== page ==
Tuesday 14th March 2023 at York Theatre Royal.
The Time Machine: A Comedy, written by Steven Canny and John Nicholson and directed by Orla O’Loughlin, is very funny – when it hits its stride.
Laying the foundations in Act 1, the cast introduce H.G. Wells’ great great grandson who has decided to honour the legacy of the great author with a show, only to discover that granddaddy isn’t the only one with time-defying capabilities (very luckily, as it turns out). The tone is set beautifully by bold, energised performances full of twinkles and a sense of spontaneous charm, but for all the entertainment, it feels a bit too muddled as farce and key information jostle for attention. Of course I freely admit that this impression may well boil down to my subconscious aversion to all things relating to science and jargon…
Act two arrives and it takes no time at all to be swept along to reap the rewards of those tricky foundations laid in Act 1. The laughs pick up thick and fast and the wry and melodramatic performances from the cast we warmed to so easily – however uncertain we were of plot – now really get their chance to shine.
And shine they do, starting with Michael Dylan, who gives a hilariously theatrical performance full of histrionic relish. Amy Revelle is fabulous as she flips between very different roles with impressive speed and flair – particularly entertaining in those between-moments when the cast step out of role to bicker over what to do about this whole being-on-stage-with-everyone-watching-while-we-fall-apart thing. Dave Hearn – between stints in role as said exuberant great great grandson – impresses as a kind of consummate master of ceremonies, guiding us (along with his increasingly perturbed cast mates) through the madness we see before us while also delivering on skilful, front-footed audience interaction.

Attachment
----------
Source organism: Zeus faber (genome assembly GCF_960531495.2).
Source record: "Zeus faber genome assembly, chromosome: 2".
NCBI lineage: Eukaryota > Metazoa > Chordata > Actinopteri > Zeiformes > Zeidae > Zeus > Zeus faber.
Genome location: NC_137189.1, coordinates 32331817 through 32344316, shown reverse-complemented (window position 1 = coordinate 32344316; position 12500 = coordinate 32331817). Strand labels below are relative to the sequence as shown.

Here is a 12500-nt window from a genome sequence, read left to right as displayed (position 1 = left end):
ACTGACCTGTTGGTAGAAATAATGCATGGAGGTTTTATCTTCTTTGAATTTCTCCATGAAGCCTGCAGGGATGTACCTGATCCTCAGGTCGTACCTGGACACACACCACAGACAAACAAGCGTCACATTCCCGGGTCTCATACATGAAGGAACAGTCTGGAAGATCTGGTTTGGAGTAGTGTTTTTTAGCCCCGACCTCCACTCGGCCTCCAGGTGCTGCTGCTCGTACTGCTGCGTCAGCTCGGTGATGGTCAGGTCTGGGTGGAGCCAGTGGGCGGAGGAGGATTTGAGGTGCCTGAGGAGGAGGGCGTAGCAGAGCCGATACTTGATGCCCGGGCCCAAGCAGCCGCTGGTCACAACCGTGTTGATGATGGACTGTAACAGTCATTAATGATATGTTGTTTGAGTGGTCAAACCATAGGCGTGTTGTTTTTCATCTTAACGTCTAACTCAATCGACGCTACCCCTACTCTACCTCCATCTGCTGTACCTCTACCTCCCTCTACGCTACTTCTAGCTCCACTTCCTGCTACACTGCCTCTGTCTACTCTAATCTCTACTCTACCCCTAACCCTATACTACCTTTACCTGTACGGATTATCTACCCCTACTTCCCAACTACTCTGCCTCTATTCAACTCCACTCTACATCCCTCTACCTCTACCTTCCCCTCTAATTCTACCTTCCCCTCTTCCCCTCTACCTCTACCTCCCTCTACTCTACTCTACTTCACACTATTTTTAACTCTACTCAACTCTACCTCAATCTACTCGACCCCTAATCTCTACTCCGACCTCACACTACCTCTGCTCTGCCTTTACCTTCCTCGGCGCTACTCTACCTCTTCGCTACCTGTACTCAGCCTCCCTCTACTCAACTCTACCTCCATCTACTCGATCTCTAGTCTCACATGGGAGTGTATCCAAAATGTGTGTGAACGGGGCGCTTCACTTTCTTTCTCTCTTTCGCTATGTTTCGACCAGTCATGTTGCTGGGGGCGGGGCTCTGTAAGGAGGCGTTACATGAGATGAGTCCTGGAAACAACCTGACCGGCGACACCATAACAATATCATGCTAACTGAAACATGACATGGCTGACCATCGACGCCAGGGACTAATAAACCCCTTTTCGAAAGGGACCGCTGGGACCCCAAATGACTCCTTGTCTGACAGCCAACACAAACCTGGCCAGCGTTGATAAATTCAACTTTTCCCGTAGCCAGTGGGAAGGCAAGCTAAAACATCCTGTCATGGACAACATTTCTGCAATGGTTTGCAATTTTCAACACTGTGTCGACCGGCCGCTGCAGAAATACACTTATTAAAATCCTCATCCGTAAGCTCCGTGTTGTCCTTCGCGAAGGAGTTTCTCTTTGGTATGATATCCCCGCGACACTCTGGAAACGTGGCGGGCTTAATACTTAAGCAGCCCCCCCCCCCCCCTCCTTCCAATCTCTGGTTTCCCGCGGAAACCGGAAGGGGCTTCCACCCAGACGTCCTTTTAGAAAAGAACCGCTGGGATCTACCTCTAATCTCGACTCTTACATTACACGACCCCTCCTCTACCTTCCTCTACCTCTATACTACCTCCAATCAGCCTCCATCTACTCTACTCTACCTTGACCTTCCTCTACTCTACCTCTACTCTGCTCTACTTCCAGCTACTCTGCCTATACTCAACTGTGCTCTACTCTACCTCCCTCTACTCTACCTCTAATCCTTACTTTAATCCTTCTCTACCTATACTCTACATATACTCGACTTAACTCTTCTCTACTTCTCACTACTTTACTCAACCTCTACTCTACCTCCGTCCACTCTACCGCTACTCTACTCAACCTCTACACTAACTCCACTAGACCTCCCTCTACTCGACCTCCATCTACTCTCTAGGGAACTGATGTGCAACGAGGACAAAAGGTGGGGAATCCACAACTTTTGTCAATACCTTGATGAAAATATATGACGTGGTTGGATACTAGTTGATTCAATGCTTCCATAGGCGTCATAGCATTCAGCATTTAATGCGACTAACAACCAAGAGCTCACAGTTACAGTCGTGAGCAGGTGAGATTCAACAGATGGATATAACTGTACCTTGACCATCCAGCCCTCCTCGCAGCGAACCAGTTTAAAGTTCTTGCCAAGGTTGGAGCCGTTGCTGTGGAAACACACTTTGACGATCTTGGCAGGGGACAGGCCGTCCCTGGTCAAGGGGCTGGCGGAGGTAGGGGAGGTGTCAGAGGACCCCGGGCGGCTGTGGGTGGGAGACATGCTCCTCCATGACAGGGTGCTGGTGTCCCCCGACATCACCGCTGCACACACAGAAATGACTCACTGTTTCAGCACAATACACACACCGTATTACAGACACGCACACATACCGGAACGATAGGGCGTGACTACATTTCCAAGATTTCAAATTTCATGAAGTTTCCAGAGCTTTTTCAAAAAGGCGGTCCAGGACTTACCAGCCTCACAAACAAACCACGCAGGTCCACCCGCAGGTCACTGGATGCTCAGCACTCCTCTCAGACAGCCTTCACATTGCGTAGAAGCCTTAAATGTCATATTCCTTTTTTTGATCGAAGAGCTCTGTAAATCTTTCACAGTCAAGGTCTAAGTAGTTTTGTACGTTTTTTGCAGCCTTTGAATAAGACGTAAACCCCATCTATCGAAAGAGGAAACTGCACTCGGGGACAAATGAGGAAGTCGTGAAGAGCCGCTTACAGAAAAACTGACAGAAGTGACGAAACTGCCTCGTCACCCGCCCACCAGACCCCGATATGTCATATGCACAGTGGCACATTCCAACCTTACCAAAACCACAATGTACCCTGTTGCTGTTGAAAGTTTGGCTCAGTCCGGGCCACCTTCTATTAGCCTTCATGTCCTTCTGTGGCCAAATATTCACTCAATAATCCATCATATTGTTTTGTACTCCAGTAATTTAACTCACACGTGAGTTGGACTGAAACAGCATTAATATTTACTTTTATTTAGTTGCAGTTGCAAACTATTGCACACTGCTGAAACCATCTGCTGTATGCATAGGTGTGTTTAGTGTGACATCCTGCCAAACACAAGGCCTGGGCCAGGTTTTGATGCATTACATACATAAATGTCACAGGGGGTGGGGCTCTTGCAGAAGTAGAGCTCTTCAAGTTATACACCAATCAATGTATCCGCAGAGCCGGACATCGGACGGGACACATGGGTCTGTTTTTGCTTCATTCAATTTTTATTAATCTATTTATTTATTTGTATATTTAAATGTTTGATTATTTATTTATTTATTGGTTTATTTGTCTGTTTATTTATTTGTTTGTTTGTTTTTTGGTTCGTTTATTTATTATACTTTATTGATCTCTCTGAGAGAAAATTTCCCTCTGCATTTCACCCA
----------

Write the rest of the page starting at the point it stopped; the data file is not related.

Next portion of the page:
There’s much to love – starting with such a well-cast trio, but also top notch audience patter, plenty of great physicality and some rather brilliant sequences set to music – I’ll say no more for fear of spoilers. Colin Grenfell’s lighting designs and Gregory Clarke’s sound designs smoothly channel the classic sci-fi sights and sounds of time travel narratives and Fred Miller’s set design provides a fitting backdrop for a story built on the thrill and fear of toying with our reality.
I’d say take the punt, but prepare to be patient – the antics of the cast when the show is at its peak will provide plenty of fun and laughter.
The Time Machine is at York Theatre Royal until March 18th 2023 – you can find more information and tickets here.
Leave a Reply